Findings from an Oregon State University study into the effects of radiofrequency radiation generated by the wireless technology that will soon be the standard for cell phones suggest few health impacts.
Fifth generation or 5G wireless technology, which began being deployed worldwide in 2019, provides faster connectivity and more bandwidth, meaning higher download speeds.
But because 5G technology is so new, little is known about the potential health effects from its radiofrequency radiation, which is higher than the current industry standard 4G. The Oregon State study begins to change that.
“Based on our study, we don’t think 5G radiation is that harmful,” said Subham Dasgupta, a postdoctoral fellow working in the lab of Robyn Tanguay at Oregon State. “It’s predominately benign.”
Researchers conducted the research using embryonic zebrafish, a model organism often used to discover interactions between environmental stressors and biological systems. Zebrafish and humans have similar developmental processes and are similar on a genomic level, meaning zebrafish research can easily be applied to humans.
In the study, published July 9 in the journal PLOS ONE, the researchers exposed embryonic zebrafish for two days to 3.5 GHz radiofrequency radiation, the frequency typically used by 5G-enabled cell phones.
They found no significant impacts on mortality, how the embryos formed or the embryos’ behavioral response to light. They did find a modest impact on a test that measures the embryos’ response to a sudden sound that they will investigate further.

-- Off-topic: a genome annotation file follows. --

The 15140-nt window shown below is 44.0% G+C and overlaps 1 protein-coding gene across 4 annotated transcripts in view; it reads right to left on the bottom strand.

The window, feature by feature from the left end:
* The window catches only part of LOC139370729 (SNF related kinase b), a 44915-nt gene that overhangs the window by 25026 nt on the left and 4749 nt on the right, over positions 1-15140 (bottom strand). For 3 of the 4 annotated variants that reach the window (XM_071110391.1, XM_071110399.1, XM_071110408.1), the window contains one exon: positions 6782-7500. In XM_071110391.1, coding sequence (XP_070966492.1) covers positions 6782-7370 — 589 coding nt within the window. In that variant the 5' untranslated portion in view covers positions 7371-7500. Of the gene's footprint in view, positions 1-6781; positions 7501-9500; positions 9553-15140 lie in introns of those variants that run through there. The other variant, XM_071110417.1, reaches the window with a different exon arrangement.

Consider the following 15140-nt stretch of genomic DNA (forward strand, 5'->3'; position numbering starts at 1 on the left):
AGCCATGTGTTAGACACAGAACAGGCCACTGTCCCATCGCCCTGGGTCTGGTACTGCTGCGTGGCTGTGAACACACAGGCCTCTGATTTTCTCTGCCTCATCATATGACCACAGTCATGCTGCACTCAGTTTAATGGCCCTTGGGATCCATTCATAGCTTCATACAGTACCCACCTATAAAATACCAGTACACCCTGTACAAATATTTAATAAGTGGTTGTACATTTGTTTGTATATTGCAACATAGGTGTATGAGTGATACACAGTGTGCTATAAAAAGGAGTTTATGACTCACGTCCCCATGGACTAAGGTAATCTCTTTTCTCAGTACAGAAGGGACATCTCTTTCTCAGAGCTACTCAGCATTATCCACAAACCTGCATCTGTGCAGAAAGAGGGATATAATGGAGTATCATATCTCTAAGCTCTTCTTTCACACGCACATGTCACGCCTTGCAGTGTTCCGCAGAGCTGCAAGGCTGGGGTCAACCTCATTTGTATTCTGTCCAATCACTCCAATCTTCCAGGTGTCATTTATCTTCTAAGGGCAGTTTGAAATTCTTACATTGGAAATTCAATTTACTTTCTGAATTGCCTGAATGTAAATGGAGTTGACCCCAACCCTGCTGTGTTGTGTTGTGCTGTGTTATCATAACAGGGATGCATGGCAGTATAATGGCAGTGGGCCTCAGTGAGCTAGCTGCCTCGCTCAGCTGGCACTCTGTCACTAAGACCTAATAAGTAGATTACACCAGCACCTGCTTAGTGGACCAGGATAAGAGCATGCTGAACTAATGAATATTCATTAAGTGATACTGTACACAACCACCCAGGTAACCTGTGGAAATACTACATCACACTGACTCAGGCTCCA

Future research will look at the 5G radiation effects on the same zebrafish used in the study at a gene level and as they develop from embryos to adults, Dasgupta said. The researchers also would like to study the impacts of higher frequencies and higher exposure levels on zebrafish to keep pace with the changing cell phone industry.
The future research will use the same standardized experimental set up used in this study. It involves a box made of copper. The zebrafish embryos are placed on plates, which are put inside the box. The radiation enters the box through an antennae and the copper keeps it inside the box.
It was developed in conjunction with Huaping Liu, a professor in Oregon State’s College of Engineering, and several members of his lab.
Other authors of the study were Guangxin Wang, Michael Simonich, Tingwei Zhang and Lisa Truong. Tanguay and Dasgupta are in the Department of Environmental and Molecular Toxicology in the College of Agricultural Sciences at Oregon State.
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